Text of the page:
Free movement of lawyers
The regime to regulate the cross-border supply of legal services and the rules designed to facilitate the establishment of a lawyer in a different Member State other than their own has been in force for a number of years. There are four key pieces of legislation that affect the legal profession:
- the 1977 Lawyers’ Services Directive;
- the 2005 Professional Qualifications Directive;
- the 1998 Lawyers’ Establishment Directive; and
- the 2006 Framework Services Directive. Although it is not specific to legal services, it contains provisions which have a direct effect on the legal services industry.
Provision of services
The Lawyers’ Services Directive (temporary provision)
The Lawyers’ Services Directive 77/249 regulates temporary service provision by a lawyers in a Member State other than the one in which he or she qualified. The directive clarifies which professional rules are applicable to visiting lawyers, what professional titles they are to use and what conditions they can deliver services in the host Member State.
Visiting lawyers providing advice or representation of the client in legal proceedings or before public authorities are regulated by the host bar rules. In case when there is a conflict of professional rules, the rules of the host Member State should apply (see CCBE position paper on the evaluation of Lawyers’ Directives). In addition, in representing their clients in legal proceedings visiting lawyers may need to be introduced to the presiding judge and / or to the president of the relevant bar or work in conjunction with a lawyer who practises in that jurisdiction.
Visiting lawyers who provide advice or representation ‘out of court’ are bound by the professional rules of their home bar. However, he or she also has to abide by the host bar rules only if they are capable of being observed by him or her.
Visiting lawyers may give advice on host state law if he or she is competent. However, Member States reserve the rights to prepare ‘formal documents for obtaining title to administer estates of deceased persons, and the drafting of formal documents creating or transferring interests in land’. In England and Wales, restricted practice areas include exercise of rights of audience in courts, conduct of litigation, reserved instrument activities, probate and notarial activities, and administration of oaths. These may only be carried out by eight groups of lawyers regulated under the Legal Services Act 2007 (solicitors, barristers, trade mark agents, law costs draughtsmen, legal executives, notaries, licensed conveyancers and patent agents). They have to be qualified in the law of England and Wales.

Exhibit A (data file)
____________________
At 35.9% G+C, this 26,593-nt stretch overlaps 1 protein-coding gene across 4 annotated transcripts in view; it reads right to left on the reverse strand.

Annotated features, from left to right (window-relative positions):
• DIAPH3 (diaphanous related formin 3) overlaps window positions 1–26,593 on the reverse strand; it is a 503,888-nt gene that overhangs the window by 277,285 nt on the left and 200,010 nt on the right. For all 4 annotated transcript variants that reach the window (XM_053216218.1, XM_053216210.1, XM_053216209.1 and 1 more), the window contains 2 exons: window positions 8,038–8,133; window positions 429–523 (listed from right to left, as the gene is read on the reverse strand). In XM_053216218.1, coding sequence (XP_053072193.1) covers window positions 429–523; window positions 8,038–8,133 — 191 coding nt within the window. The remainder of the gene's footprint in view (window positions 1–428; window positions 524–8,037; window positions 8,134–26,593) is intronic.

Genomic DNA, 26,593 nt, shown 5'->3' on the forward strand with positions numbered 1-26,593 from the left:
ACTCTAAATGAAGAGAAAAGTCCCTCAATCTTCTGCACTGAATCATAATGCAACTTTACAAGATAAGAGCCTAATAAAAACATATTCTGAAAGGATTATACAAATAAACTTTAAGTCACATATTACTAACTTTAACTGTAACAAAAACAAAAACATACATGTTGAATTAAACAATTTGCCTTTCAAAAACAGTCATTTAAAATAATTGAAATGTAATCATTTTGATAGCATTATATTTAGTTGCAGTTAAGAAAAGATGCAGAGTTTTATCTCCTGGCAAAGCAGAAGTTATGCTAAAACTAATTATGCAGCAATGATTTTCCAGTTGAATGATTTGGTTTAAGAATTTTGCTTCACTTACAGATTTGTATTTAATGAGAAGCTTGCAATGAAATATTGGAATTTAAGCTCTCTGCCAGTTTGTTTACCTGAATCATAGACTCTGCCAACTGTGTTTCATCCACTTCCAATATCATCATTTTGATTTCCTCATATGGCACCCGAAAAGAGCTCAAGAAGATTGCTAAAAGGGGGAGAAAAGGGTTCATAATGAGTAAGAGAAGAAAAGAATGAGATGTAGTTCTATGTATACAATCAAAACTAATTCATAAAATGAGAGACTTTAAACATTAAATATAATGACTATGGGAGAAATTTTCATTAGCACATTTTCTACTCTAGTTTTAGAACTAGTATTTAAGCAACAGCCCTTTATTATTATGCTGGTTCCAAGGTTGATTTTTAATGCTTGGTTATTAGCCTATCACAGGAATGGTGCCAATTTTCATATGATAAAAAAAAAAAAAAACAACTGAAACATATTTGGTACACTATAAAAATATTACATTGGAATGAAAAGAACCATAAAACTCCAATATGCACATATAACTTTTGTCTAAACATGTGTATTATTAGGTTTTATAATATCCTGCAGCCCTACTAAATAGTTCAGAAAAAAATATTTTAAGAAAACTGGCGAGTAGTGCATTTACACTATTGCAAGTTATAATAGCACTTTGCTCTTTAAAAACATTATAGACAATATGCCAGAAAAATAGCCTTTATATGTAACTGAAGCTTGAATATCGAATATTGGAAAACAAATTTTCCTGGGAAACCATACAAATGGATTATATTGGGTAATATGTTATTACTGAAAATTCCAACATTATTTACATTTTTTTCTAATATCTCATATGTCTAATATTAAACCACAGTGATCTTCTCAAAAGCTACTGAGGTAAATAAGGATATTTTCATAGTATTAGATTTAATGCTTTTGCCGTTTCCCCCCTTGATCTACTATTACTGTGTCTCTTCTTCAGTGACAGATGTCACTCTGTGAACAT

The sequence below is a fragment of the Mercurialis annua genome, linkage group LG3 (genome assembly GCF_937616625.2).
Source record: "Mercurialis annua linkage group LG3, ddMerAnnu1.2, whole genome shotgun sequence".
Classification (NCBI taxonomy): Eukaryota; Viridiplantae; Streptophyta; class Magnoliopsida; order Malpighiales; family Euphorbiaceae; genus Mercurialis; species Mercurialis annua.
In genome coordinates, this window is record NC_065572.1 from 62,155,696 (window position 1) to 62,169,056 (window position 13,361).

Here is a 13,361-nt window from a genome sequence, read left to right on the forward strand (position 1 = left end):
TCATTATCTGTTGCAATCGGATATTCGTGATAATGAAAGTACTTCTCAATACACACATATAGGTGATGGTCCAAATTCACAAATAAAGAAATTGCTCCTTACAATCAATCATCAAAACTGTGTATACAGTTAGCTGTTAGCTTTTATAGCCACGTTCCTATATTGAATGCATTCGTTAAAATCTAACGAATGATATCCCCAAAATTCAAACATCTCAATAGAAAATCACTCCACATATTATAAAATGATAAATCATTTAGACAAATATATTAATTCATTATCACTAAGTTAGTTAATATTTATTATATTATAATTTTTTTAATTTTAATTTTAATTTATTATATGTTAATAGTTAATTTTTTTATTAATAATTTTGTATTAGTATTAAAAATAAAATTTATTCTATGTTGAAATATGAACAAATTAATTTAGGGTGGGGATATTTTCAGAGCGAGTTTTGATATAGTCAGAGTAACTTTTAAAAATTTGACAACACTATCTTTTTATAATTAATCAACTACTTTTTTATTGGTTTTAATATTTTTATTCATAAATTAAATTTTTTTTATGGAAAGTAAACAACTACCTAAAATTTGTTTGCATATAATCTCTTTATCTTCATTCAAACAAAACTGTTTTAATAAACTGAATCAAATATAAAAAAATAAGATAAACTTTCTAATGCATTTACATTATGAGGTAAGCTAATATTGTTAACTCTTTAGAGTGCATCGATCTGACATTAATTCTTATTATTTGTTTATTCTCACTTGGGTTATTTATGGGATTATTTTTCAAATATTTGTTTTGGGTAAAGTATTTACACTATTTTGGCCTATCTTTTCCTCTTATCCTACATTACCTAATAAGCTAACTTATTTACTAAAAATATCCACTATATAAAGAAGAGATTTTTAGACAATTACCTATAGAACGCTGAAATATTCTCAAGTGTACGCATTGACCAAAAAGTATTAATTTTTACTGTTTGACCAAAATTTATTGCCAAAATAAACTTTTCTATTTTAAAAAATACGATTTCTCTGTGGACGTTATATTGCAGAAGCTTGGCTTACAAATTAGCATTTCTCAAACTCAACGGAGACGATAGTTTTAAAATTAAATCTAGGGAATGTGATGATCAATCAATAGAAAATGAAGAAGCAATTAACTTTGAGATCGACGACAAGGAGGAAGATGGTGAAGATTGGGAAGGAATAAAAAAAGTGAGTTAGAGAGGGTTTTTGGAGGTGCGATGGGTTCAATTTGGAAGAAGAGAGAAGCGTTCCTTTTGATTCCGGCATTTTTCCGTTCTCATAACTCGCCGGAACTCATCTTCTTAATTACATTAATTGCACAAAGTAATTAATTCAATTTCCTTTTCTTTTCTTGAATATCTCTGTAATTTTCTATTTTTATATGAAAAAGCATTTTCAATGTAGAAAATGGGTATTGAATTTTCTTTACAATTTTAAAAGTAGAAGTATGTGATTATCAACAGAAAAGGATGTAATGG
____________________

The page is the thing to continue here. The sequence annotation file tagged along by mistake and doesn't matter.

Following the 1995 judgment in the Gebhard case, the freedom to provide services can also include having an office in another Member State if it is necessary to perform the services.
Framework Services Directive
Framework Services Directive 2006/123 was to liberalise services provision within the internal market. It was transposed into national legislation in 2009. It seeks to improve access to services throughout the European Union. It requires Member States to remove unjustifiable or discriminatory requirements affecting the setting up or carrying on of a relevant service activity in that country.
It is implemented into UK law via the Provision of Services Regulations 2009. The Department for Business Innovation & Skills has produced Guidance for Business on the Provision of Services Regulations.